Boy fell from cliff while out of sight on Scouts trip, inquest told

The death of a boy on a trip with the Scouts shows the need for a viable “plan B” on trips, to provide alternative activities in case the primary activity is undeliverable. This tragedy is also a stark reminder that a similar standard of risk assessment should be applied as to the main activities.

The accident happened when a teenage scout was out of the sight of group leaders and he slipped and fell from a coastal cliff in north Wales, an inquest has heard.

Ben Leonard, 16, from Stockport in Greater Manchester, was in Llandudno on an organised trip with the Reddish explorer scouts when he suffered a serious head injury in the fall.

His mother, Jackie Leonard, broke down in tears as she told the coroner’s court in Ruthin: “We just miss him.”

She said the teenager, who had achieved the chief scout’s gold award, received his GCSE results three days before his death and had enrolled to study film studies at a college in Salford. In a statement, she said: “He was a wonderful boy and a fantastic son and brother.”

David Pojur, an assistant coroner for north Wales, told the jury a group of nine boys, aged between 14 and 18, had camped near Betws-y-Coed on 25 August with the scout leader Sean Glaister and assistant leaders Mary Carr and Gareth Williams.

The group was due to climb Snowdon but Glaister made the decision to go to Llandudno instead because of bad weather, the court heard.

Pojur said that at the seaside resort Carr and Williams walked with eight of the boys through Happy Valley to the Great Orme on the coast.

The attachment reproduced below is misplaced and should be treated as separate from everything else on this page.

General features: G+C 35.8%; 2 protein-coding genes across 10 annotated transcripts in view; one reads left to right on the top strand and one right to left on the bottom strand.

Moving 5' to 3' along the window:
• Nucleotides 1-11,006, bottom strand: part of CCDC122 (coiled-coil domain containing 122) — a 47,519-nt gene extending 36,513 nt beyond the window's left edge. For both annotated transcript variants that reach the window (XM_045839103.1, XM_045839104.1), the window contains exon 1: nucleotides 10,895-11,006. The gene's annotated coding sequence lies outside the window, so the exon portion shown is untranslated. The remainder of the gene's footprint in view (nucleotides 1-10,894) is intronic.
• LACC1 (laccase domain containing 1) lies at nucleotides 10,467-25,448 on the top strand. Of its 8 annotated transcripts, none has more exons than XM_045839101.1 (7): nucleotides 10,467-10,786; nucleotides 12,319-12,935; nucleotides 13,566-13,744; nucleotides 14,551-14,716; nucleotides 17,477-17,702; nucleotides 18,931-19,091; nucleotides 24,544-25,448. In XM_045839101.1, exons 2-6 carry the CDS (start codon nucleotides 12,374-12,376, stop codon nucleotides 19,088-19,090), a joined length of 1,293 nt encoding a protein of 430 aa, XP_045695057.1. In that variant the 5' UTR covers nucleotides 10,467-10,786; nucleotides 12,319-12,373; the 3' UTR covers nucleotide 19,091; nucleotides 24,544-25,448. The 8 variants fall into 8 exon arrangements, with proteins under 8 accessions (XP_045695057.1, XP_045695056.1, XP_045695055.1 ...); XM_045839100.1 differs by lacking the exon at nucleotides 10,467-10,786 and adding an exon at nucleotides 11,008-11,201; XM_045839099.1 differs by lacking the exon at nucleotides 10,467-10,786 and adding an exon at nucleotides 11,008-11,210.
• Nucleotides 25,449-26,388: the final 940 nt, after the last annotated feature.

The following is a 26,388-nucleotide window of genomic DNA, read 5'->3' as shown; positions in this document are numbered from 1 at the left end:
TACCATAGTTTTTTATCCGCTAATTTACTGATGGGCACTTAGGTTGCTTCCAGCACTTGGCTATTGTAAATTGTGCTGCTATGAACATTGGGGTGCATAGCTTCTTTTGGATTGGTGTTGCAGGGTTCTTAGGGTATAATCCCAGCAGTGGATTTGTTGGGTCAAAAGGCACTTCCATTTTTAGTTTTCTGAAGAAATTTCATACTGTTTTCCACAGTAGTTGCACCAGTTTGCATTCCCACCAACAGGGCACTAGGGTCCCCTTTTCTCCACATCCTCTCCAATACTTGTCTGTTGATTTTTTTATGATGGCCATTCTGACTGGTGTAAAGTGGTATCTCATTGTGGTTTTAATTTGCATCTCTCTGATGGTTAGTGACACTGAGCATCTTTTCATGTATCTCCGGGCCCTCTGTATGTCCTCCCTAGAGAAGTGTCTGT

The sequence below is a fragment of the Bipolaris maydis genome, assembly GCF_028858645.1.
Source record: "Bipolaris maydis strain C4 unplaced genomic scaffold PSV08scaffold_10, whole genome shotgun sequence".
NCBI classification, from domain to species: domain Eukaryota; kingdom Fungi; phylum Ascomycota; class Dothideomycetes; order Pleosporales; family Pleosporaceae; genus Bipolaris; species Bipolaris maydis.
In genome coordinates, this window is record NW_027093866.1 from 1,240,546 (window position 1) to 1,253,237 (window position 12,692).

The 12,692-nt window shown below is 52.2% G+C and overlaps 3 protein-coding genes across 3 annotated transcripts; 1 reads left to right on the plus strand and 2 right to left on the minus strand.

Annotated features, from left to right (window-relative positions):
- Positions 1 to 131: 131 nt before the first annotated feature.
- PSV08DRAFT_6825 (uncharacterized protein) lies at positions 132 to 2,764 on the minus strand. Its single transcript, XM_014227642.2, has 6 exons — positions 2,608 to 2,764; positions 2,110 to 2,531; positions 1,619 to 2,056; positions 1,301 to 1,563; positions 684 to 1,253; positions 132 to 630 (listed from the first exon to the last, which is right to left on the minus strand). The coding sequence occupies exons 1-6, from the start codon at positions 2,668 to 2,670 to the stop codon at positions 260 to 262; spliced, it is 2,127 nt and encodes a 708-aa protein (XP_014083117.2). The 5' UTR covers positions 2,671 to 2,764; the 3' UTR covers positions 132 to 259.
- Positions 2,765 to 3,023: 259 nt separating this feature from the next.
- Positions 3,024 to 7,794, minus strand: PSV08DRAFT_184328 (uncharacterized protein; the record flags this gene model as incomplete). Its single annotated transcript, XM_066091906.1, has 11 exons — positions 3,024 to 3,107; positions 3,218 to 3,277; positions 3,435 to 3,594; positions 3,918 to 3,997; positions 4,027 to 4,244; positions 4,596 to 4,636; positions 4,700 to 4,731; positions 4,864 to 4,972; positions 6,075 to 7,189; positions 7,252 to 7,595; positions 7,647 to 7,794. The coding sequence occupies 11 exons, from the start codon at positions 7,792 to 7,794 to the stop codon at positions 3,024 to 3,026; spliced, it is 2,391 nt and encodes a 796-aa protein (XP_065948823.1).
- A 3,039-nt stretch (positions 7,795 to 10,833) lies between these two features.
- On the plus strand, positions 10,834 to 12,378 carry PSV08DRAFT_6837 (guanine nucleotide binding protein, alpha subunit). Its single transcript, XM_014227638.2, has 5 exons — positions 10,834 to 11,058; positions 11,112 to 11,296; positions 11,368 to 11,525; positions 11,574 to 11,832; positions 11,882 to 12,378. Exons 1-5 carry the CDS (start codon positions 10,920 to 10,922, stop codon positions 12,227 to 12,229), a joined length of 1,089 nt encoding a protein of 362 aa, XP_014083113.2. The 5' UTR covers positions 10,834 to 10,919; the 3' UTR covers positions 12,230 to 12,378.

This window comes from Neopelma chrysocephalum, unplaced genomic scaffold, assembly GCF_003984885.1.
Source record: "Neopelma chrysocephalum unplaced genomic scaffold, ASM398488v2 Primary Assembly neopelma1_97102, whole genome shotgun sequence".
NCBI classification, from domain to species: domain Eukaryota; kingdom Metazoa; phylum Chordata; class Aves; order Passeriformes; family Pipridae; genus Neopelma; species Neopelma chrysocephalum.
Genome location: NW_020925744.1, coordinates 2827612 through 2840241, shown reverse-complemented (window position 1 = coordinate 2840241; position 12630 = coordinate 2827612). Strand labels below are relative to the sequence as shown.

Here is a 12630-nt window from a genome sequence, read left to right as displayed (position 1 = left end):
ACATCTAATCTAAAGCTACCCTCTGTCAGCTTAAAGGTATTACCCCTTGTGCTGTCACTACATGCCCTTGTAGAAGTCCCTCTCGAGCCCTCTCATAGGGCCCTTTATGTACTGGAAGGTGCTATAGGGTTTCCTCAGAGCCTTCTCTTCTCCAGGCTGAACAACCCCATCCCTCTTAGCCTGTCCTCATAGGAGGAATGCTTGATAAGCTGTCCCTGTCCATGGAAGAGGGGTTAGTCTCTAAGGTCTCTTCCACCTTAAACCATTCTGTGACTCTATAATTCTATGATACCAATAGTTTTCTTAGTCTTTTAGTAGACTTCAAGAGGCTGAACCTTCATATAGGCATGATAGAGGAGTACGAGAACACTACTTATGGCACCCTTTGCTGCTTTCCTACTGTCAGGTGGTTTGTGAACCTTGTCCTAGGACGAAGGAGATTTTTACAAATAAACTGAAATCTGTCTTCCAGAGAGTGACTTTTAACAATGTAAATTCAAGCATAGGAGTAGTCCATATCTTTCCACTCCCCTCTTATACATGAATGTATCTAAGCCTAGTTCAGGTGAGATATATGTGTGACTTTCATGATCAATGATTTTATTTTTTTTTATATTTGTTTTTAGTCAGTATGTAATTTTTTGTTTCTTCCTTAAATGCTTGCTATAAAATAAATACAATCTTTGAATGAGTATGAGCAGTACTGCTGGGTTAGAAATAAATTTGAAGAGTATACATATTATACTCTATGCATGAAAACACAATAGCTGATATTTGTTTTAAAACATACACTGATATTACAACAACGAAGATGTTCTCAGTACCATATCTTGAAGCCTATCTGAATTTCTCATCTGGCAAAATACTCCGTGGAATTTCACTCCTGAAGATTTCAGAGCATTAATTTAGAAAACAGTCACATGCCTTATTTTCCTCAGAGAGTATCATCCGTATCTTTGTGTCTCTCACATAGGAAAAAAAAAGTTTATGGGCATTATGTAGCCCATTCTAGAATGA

The court heard Ben and two friends walked more slowly than the rest of the group and took a different path. Pojur said: “The group of three continued on to the Great Orme and we will hear how they were out of sight.”

The court heard Ben and his friends explored the top of the Orme and Ben, who attempted to find a path down to the road below, was seen by witness Philip Taylor.

The coroner said: “He saw Ben standing, edging along a narrow ledge before climbing down to another short step. He saw Ben take another short step, moments later slipping and falling.

“He wasn’t able to regain his footing nor hold on to anything and he fell on to a steep grass bank below.”

An air ambulance attended but Ben died from a serious head injury, Pojur said.

He told jurors they would have to consider how the trip on 26 August 2018 was organised, the training of the scout leaders and their knowledge of the Great Orme, communication and instructions to the boys and between the leaders, and whether risk assessments were done.

The inquest is expected to last four to five days.

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